Power payments

In your recent story on constraint payments to wind (“Wind farms paid £4.8 million to stop during storms”, 1 January) a spokesperson for Scottish Renewables was quoted as ­saying that “wind is one of the least likely generators to receive constraint payments”.

This statement is difficult to interpret in a way that is ­consistent with the facts, but I imagine the confusion arises from a failure to distinguish between payments to wind farms to stop generating (“constrained off” payments) with payments to conventional generators to start generating (“constrained on” payments).

These are very different functions, and should not be confused.

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Moreover, conventional generators (coal and gas, for example) actually pay back to the system when constrained off, because of avoided fuel consumption.

Wind power, on the other hand, loses subsidy (about £50 per megawatt hour, or MWh) when it is told to stop generating, and therefore asks for compensation.

In practice, wind farms ask for compensation well in excess of the lost subsidy (about £79 per MWh on average in December 2013), meaning that they actually make more money when not generating than when selling electricity.

This substantial excess should be investigated by the regulator, Ofgem.

(Dr) John Constable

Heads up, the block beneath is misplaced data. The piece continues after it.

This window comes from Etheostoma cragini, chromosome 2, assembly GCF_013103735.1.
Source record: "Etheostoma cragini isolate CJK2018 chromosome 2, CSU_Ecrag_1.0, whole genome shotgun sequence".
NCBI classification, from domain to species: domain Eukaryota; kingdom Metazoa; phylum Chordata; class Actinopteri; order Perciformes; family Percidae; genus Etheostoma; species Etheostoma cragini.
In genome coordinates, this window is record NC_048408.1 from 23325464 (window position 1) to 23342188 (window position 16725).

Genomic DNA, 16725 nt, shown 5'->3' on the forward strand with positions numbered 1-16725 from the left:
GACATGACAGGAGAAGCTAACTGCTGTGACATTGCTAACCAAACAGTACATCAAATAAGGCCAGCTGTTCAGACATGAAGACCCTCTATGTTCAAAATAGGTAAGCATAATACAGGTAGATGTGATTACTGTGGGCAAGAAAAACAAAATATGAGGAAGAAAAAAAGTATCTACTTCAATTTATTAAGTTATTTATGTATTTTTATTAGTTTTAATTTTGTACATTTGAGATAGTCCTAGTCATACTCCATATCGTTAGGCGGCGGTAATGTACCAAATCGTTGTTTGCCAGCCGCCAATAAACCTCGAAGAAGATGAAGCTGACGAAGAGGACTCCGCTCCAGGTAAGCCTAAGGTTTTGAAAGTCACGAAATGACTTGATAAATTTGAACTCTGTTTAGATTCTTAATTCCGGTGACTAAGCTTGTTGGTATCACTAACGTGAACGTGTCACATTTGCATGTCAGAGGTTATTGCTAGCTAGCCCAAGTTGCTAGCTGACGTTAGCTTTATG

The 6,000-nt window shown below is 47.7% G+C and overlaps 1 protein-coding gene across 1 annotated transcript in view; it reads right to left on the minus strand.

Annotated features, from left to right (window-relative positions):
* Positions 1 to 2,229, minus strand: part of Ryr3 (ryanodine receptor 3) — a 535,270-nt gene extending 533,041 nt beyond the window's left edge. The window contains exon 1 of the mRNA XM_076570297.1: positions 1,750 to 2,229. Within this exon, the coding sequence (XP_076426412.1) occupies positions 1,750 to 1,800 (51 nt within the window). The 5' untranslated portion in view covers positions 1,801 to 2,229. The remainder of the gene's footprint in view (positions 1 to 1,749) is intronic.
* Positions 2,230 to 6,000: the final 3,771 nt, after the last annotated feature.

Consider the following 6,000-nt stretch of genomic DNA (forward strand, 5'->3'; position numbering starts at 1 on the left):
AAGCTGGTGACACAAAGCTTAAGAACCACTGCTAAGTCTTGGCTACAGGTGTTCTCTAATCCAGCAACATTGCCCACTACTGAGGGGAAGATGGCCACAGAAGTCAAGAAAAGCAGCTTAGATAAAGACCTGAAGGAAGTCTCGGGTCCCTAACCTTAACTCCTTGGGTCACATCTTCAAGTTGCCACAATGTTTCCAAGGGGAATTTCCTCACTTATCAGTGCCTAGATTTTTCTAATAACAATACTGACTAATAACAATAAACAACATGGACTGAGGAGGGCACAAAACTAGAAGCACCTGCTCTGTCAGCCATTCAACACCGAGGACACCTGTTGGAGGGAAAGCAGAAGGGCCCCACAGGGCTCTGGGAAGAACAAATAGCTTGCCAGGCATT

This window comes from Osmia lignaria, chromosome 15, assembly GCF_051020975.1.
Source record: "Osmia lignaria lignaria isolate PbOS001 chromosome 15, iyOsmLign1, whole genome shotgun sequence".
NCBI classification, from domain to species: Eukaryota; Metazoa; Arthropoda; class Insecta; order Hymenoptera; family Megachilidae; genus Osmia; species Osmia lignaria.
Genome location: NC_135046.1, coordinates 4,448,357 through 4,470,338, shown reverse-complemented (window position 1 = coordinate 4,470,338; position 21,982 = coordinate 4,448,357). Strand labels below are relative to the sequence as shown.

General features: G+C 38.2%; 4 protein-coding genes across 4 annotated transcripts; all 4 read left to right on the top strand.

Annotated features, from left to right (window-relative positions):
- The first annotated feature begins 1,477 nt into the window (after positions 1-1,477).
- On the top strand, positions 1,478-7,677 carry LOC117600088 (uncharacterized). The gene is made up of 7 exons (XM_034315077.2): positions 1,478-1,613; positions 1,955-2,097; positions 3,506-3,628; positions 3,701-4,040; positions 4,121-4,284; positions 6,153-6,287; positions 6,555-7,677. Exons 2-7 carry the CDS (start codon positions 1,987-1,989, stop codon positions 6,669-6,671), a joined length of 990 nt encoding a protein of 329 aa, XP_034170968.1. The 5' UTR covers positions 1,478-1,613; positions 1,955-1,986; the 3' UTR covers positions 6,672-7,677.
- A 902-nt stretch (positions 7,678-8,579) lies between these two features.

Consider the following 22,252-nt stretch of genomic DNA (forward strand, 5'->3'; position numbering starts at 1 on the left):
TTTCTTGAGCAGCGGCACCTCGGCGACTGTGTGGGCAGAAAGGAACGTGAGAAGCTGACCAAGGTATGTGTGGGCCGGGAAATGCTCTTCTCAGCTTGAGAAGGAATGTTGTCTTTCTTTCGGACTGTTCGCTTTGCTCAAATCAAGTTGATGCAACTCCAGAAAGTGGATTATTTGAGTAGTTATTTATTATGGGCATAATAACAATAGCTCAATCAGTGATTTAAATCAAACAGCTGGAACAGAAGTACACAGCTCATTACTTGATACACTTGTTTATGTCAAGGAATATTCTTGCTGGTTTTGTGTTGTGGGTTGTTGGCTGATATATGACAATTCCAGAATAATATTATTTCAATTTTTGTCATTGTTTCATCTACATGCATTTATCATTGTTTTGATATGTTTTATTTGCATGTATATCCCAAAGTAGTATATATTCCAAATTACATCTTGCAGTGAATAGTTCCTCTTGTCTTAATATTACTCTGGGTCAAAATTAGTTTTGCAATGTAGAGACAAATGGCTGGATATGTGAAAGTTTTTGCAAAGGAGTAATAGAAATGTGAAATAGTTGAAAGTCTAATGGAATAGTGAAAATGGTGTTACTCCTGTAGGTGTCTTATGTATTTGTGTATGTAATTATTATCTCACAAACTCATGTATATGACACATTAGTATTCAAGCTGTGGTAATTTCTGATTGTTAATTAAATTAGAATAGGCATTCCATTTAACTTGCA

Renewable Energy 

Russell Square


Having some web browsing trouble through erratic broadband speed inspired a 

If you needed an essential service at the same time each day, every day of the year, would you use a highly priced and wildly unreliable source if you had an alternative?

Denmark is able to offload its unusable wind power to Norway but only at below cost and because Norway, having adequate storage by pumped hydro, can accept it at any time.

The UK does not have this 
facility to any great extent.

Is it likely that it would rely on the excess of wind power from a separate Scotland when it could get reliable nuclear energy from France at lower cost?

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I don’t really think that we are going to get fat on the proceeds of exported wind energy in the foreseeable future.

(Dr) A McCormick

Kirkland Road

Terregles, Dumfries